Notes and Queries

This article is about the quarterly publication. For the newspaper column with the same title, see Notes & Queries.
Notes and Queries  
Abbreviated title (ISO 4)
Discipline English language, English literature, lexicography, history
Language English
Publication details
Publication history
1849 to present
ISSN 0029-3970

Notes and Queries is a long-running quarterly scholarly journal that publishes short articles related to "English language and literature, lexicography, history, and scholarly antiquarianism".[1] Its emphasis is on "the factual rather than the speculative".[1] The journal has a long history, having been established in 1849 in London;[2] it is now published by Oxford University Press.

The journal was originally subtitled "a medium of inter-communication for literary men, artists, antiquaries, genealogists, etc".[2] It is now subtitled "For readers and writers, collectors and librarians".[1] Its motto was once "When found, make a note of",[2] the catchphrase of Capt. Cuttle, a character in Dickens' Dombey and Son.

It is the 250th-most-quoted source in the Oxford English Dictionary (3rd ed), giving 1,633 quotations, many being first evidence of a word or a particular meaning.[3]


Notes and Queries was first published in 1849 as a weekly periodical edited by W.J. Thoms.[2] It was founded as an academic correspondence magazine, in which scholars and interested amateurs could exchange knowledge on folklore, literature and history. The format consisted of "Notes" (miscellaneous findings of correspondents that they and the editors considered of interest to the readership), and "Queries" (and responses to queries), which formed the bulk of the publication.[2] The magazine has been likened to a nineteenth century version of a moderated Internet newsgroup.[4]

Many of the entries in the journal for its first seventy years were but a few paragraphs long, and occasionally as short as a sentence or two. Very frequent contributors include the Rev. Walter W. Skeat, one of the most important figures in the field of English etymology, and Eliza Gutch, founder of the Folklore Society. The foundation of such a society was suggested by Gutch through a query to the publication. Gutch contributed to the publication for over seventy years, using the pseudonym "St Swithin".[5][6]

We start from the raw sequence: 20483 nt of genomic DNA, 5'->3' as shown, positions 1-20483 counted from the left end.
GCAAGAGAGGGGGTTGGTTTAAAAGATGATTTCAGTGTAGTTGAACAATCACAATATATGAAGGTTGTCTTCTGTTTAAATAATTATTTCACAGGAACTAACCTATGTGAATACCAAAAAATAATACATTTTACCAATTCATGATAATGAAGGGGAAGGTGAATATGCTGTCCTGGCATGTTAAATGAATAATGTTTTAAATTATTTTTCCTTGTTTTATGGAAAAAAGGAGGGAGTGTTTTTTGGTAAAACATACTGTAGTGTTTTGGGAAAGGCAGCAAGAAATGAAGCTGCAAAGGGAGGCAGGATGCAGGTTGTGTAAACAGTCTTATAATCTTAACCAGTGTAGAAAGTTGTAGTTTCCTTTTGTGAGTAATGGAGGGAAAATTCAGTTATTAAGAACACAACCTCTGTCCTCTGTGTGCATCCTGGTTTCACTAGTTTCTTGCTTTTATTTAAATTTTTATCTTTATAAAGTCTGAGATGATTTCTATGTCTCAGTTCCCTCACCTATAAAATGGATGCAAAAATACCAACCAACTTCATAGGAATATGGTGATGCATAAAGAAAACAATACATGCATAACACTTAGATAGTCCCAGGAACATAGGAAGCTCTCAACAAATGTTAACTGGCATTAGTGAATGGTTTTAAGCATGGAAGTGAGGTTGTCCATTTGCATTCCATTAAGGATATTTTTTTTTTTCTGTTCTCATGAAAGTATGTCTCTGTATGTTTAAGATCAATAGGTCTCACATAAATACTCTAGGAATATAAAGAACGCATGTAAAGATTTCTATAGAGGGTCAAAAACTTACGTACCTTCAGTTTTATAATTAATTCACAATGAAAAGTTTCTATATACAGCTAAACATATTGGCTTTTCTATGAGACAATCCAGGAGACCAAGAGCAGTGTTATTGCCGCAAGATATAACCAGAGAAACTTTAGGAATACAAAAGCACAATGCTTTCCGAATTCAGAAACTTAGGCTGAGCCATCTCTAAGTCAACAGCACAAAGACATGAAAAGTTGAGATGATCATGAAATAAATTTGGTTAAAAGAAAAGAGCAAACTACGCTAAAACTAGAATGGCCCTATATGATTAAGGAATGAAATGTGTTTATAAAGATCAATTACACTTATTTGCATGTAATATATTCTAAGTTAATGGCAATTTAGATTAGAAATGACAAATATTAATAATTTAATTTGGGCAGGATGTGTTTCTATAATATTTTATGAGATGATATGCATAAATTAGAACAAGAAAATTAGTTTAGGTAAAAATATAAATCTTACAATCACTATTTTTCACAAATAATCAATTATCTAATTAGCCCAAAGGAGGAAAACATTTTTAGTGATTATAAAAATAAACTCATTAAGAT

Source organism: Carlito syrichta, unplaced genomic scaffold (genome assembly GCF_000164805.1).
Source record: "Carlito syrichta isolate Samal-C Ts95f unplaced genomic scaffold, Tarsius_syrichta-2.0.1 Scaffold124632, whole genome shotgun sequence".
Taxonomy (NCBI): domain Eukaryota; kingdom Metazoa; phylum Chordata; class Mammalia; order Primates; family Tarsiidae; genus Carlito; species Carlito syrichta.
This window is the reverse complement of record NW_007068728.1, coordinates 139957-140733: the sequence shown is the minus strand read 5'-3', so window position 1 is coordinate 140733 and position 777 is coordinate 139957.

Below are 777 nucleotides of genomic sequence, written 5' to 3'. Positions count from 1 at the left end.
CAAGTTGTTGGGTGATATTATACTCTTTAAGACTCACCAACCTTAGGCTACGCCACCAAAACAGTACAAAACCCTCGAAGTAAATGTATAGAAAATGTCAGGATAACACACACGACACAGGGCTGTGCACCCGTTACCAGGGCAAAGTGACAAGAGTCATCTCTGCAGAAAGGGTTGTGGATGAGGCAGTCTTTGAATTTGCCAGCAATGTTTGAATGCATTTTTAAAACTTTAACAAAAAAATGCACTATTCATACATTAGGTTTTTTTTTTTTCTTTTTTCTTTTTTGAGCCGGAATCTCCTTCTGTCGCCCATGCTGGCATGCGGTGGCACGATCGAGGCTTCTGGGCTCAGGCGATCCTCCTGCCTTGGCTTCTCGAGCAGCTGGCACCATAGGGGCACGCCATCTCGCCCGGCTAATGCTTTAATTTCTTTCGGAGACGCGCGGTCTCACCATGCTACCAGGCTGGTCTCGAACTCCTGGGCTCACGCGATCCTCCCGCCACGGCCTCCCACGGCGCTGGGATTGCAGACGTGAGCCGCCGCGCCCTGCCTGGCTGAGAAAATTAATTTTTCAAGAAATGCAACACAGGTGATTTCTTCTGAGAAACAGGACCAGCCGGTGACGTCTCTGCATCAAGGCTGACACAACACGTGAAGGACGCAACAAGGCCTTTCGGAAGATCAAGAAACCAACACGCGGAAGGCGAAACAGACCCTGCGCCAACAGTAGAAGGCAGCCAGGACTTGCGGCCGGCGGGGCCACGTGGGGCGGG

Today, the magazine is produced as an academic journal. The articles are typically much longer than they were during the journal's early years, though they are still shorter than those of the typical academic journal. In addition, the 'Notes' now far outweigh the 'Queries', and book reviews have also been introduced. The focus is now almost entirely on literature.


There were numerous regional versions of Notes and Queries throughout Britain (e.g., Somerset and Dorset Notes and Queries)[7] and three incarnations of American Notes and Queries.[8]

Notes and Queries has given its name to a number of similar columns and publications; for instance there is a regular feature under the same title Notes & Queries in The Guardian newspaper.


  1. 1 2 3 From the inner sleeve of all modern issues of Notes and Queries.
  2. 1 2 3 4 5 Notes and Queries, Series 1, Volume 1, Nov 1849 - May 1850, via Internet Archive
  3. "Notes and Queries : Oxford English Dictionary". Retrieved 27 February 2016.
  4. GENUKI Yorkshire Notes and Queries.
  5. Jacqueline Simpson (Editor), Steve Roud (Editor) (2003). A Dictionary of English Folklore. Oxford University Press
  6. Peacock, Max. The Peacock Lincolnshire word books, 1884-1920, Barton on Humber : Scunthorpe Museum Society, 1997, p.8. ISBN 0-907098-04-5
  7. Notes and Queries, complete set at Internet Archive
  8. American Notes and Queries, via Internet Archive
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